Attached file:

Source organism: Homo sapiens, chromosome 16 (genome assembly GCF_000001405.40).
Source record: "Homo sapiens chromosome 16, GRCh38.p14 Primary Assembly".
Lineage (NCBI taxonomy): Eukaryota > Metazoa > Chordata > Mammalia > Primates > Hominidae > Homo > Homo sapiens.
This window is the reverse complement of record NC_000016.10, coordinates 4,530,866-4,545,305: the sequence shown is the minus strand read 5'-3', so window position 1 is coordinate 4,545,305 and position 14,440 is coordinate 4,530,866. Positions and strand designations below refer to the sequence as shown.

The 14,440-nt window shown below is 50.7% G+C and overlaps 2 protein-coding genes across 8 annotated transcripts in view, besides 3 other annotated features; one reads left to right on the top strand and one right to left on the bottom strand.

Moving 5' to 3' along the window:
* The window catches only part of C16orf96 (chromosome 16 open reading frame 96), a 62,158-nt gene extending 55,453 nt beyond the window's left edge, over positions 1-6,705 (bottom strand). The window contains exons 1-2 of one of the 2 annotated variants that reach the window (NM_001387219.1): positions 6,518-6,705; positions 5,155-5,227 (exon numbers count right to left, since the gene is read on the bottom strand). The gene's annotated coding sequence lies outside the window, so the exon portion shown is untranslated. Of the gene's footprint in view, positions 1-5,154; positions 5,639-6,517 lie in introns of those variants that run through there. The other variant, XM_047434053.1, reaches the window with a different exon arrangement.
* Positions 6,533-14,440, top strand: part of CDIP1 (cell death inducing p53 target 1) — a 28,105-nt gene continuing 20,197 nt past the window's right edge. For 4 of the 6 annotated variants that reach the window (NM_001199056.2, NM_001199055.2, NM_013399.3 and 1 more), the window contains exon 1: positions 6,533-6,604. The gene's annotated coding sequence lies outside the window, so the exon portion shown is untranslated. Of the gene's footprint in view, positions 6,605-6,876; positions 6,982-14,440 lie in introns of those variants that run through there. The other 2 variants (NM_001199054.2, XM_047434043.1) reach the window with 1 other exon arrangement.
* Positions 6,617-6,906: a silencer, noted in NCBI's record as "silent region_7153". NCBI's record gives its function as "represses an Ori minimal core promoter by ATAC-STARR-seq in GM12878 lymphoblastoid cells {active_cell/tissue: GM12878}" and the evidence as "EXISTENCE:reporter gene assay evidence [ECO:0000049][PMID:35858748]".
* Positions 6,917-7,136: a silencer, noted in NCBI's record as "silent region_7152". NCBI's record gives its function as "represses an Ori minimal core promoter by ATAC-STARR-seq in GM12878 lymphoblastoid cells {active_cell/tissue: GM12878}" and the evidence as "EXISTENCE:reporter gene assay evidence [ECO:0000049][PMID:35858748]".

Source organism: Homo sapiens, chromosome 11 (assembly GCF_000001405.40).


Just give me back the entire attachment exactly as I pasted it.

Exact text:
Source organism: Homo sapiens, chromosome 16 (genome assembly GCF_000001405.40).
Source record: "Homo sapiens chromosome 16, GRCh38.p14 Primary Assembly".
Lineage (NCBI taxonomy): Eukaryota > Metazoa > Chordata > Mammalia > Primates > Hominidae > Homo > Homo sapiens.
This window is the reverse complement of record NC_000016.10, coordinates 4,530,866-4,545,305: the sequence shown is the minus strand read 5'-3', so window position 1 is coordinate 4,545,305 and position 14,440 is coordinate 4,530,866. Positions and strand designations below refer to the sequence as shown.

The 14,440-nt window shown below is 50.7% G+C and overlaps 2 protein-coding genes across 8 annotated transcripts in view, besides 3 other annotated features; one reads left to right on the top strand and one right to left on the bottom strand.

Moving 5' to 3' along the window:
* The window catches only part of C16orf96 (chromosome 16 open reading frame 96), a 62,158-nt gene extending 55,453 nt beyond the window's left edge, over positions 1-6,705 (bottom strand). The window contains exons 1-2 of one of the 2 annotated variants that reach the window (NM_001387219.1): positions 6,518-6,705; positions 5,155-5,227 (exon numbers count right to left, since the gene is read on the bottom strand). The gene's annotated coding sequence lies outside the window, so the exon portion shown is untranslated. Of the gene's footprint in view, positions 1-5,154; positions 5,639-6,517 lie in introns of those variants that run through there. The other variant, XM_047434053.1, reaches the window with a different exon arrangement.
* Positions 6,533-14,440, top strand: part of CDIP1 (cell death inducing p53 target 1) — a 28,105-nt gene continuing 20,197 nt past the window's right edge. For 4 of the 6 annotated variants that reach the window (NM_001199056.2, NM_001199055.2, NM_013399.3 and 1 more), the window contains exon 1: positions 6,533-6,604. The gene's annotated coding sequence lies outside the window, so the exon portion shown is untranslated. Of the gene's footprint in view, positions 6,605-6,876; positions 6,982-14,440 lie in introns of those variants that run through there. The other 2 variants (NM_001199054.2, XM_047434043.1) reach the window with 1 other exon arrangement.
* Positions 6,617-6,906: a silencer, noted in NCBI's record as "silent region_7153". NCBI's record gives its function as "represses an Ori minimal core promoter by ATAC-STARR-seq in GM12878 lymphoblastoid cells {active_cell/tissue: GM12878}" and the evidence as "EXISTENCE:reporter gene assay evidence [ECO:0000049][PMID:35858748]".
* Positions 6,917-7,136: a silencer, noted in NCBI's record as "silent region_7152". NCBI's record gives its function as "represses an Ori minimal core promoter by ATAC-STARR-seq in GM12878 lymphoblastoid cells {active_cell/tissue: GM12878}" and the evidence as "EXISTENCE:reporter gene assay evidence [ECO:0000049][PMID:35858748]".

Source organism: Homo sapiens, chromosome 11 (assembly GCF_000001405.40).